The first time I saw The Dead Poets Society was the day after Robin Williams died. It was at the urging of someone who said carpe diem, which I later realized was a reference to the film.
There is a scene in the movie where John Keating, the beloved English teacher played by Robin Williams, takes his class outside to walk around in a courtyard to “illustrate the point of conformity,” as he says. He directs three boys to start walking around, and as their steps all fall into the same rhythm, he says, “Ah, there it is.” He tells them to stop. “If you’ll notice, everyone started off with their own stride, their own pace,” he tells the young men. We all crave acceptance, he goes on, but despite “the difficulty of maintaining your own beliefs in the face of others,” we must resist conformity. He quotes Robert Frost: “Two roads diverged in a wood, and I— / I took the one less traveled by, / And that has made all the difference.”
From the context, it’s clear that Mr. Keating means to emphasize the non-conforming choice of the speaker in the poem, that choosing the fork in the road “less traveled by” changed everything. But Mr. Keating forgets, perhaps, the penultimate stanza.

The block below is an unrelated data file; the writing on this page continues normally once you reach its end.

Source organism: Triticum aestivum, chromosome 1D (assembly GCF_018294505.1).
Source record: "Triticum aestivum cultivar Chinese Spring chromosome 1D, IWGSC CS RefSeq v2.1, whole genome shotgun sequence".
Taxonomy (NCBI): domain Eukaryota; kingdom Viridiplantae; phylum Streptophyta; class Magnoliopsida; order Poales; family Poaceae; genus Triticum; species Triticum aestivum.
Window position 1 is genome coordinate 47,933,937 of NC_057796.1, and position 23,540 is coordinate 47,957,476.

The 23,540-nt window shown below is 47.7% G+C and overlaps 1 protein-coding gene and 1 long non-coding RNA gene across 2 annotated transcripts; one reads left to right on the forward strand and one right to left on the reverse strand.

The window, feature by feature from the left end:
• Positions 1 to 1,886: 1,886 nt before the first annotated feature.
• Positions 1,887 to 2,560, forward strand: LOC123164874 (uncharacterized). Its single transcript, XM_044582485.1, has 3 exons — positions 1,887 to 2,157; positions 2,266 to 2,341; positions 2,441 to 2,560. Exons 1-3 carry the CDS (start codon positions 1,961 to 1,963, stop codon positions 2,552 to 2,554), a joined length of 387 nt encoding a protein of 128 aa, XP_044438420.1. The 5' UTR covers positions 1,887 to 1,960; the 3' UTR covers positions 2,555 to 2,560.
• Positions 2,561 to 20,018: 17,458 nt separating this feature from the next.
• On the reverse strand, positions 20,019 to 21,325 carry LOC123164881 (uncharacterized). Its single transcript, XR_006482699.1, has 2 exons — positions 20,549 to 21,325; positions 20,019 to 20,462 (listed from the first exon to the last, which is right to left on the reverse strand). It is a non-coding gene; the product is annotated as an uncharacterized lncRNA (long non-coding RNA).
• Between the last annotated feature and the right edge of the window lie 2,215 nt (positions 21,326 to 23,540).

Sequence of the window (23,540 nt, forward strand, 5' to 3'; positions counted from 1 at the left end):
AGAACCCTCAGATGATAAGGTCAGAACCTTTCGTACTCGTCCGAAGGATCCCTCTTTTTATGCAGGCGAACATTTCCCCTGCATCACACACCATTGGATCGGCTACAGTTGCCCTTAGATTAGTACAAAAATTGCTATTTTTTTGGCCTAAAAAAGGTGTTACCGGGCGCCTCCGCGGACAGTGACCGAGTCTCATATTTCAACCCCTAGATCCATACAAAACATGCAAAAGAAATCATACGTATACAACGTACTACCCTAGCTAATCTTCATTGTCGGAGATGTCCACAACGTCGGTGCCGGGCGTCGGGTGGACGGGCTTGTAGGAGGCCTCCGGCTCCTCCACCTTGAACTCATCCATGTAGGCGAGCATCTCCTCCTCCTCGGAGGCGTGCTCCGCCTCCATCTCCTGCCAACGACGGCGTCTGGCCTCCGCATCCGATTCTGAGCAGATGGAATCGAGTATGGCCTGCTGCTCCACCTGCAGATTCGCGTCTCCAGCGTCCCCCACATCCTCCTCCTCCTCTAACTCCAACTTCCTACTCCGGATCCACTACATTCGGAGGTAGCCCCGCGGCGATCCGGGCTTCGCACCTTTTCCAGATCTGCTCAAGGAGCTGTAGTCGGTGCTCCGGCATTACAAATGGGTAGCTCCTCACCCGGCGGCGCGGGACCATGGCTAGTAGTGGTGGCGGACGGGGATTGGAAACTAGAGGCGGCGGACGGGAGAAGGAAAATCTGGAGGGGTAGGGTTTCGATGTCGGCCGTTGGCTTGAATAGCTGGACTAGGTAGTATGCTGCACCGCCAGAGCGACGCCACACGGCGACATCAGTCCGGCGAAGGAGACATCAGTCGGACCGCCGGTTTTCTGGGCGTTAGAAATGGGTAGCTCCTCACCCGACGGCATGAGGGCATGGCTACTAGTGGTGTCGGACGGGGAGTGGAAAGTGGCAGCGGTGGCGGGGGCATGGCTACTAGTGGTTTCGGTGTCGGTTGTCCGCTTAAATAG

“And both that morning equally lay
In leaves no step had trodden black.
Oh, I kept the first for another day!
Yet knowing how way leads on to way,
I doubted if I should ever come back.”
The road “less traveled by” is, in fact, not so different at all from the other road, and his choice, almost arbitrary, was final. No do-over, no second chance: The speaker will likely never return to find what was on that other road, though he wishes he could. This lesson might be even more appropriate in a film whose main act of defiance ends in a suicide. Neil Perry (Robert Sean Leonard), emboldened by Mr. Keating’s lessons in non-conformity, performs in a play against his domineering father’s will; after his father berates him, he shoots himself, the most binding example of how “way leads on to way,” precluding doubling back.
Mr. Keating is blamed for the suicide and fired, and in the final scene, as the boys remaining at the school stand on their desks in his honor when he leaves the classroom for good, we see an insignificant act of defiance. “I want you to find your own walk right now,” Mr. Keating told them in that courtyard as he challenged them not to fall into step, without urging any serious defiance. “O Captain! my Captain!” they say as they stand on the desks, citing a poem addressed to a captain dead on the deck of his ship. “Rise up — for you the flag is flung — for you the bugle trills,” the speaker continues, begging the dead captain to join the celebration.
Sometimes we lie to ourselves that an arbitrary choice has made all the difference, and sometimes the bells ring and the people exult even though the captain “lies, / Fallen cold and dead.” Sometimes all we can do is honor the fallen. This is the message of Dead Poets Society, and it seems sadly true today.
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